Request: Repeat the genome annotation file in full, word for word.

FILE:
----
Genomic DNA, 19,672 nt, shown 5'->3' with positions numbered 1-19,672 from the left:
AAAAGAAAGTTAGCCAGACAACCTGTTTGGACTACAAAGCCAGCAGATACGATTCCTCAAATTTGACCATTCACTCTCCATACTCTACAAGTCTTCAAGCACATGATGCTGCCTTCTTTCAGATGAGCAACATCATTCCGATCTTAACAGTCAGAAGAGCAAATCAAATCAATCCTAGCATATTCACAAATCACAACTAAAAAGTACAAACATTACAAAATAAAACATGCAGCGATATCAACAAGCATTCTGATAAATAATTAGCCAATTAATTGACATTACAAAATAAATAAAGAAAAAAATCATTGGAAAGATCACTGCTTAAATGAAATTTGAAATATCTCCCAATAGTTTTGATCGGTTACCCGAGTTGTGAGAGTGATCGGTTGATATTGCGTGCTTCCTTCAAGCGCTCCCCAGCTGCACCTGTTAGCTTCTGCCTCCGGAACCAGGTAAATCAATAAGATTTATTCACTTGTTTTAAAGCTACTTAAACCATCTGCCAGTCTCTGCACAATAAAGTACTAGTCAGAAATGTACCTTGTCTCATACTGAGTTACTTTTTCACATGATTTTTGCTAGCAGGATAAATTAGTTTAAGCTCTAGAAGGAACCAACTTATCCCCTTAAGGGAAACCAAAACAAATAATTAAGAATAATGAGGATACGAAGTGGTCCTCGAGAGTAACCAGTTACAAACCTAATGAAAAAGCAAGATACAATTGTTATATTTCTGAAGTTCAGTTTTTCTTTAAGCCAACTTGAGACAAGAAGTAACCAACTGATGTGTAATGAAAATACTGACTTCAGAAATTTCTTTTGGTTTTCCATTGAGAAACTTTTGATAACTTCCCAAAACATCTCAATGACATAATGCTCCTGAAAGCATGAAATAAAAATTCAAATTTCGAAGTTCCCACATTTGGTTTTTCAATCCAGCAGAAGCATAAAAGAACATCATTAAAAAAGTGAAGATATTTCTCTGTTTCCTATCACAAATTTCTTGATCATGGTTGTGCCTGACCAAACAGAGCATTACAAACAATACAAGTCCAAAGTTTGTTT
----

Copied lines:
Genomic DNA, 19,672 nt, shown 5'->3' with positions numbered 1-19,672 from the left:
AAAAGAAAGTTAGCCAGACAACCTGTTTGGACTACAAAGCCAGCAGATACGATTCCTCAAATTTGACCATTCACTCTCCATACTCTACAAGTCTTCAAGCACATGATGCTGCCTTCTTTCAGATGAGCAACATCATTCCGATCTTAACAGTCAGAAGAGCAAATCAAATCAATCCTAGCATATTCACAAATCACAACTAAAAAGTACAAACATTACAAAATAAAACATGCAGCGATATCAACAAGCATTCTGATAAATAATTAGCCAATTAATTGACATTACAAAATAAATAAAGAAAAAAATCATTGGAAAGATCACTGCTTAAATGAAATTTGAAATATCTCCCAATAGTTTTGATCGGTTACCCGAGTTGTGAGAGTGATCGGTTGATATTGCGTGCTTCCTTCAAGCGCTCCCCAGCTGCACCTGTTAGCTTCTGCCTCCGGAACCAGGTAAATCAATAAGATTTATTCACTTGTTTTAAAGCTACTTAAACCATCTGCCAGTCTCTGCACAATAAAGTACTAGTCAGAAATGTACCTTGTCTCATACTGAGTTACTTTTTCACATGATTTTTGCTAGCAGGATAAATTAGTTTAAGCTCTAGAAGGAACCAACTTATCCCCTTAAGGGAAACCAAAACAAATAATTAAGAATAATGAGGATACGAAGTGGTCCTCGAGAGTAACCAGTTACAAACCTAATGAAAAAGCAAGATACAATTGTTATATTTCTGAAGTTCAGTTTTTCTTTAAGCCAACTTGAGACAAGAAGTAACCAACTGATGTGTAATGAAAATACTGACTTCAGAAATTTCTTTTGGTTTTCCATTGAGAAACTTTTGATAACTTCCCAAAACATCTCAATGACATAATGCTCCTGAAAGCATGAAATAAAAATTCAAATTTCGAAGTTCCCACATTTGGTTTTTCAATCCAGCAGAAGCATAAAAGAACATCATTAAAAAAGTGAAGATATTTCTCTGTTTCCTATCACAAATTTCTTGATCATGGTTGTGCCTGACCAAACAGAGCATTACAAACAATACAAGTCCAAAGTTTGTTT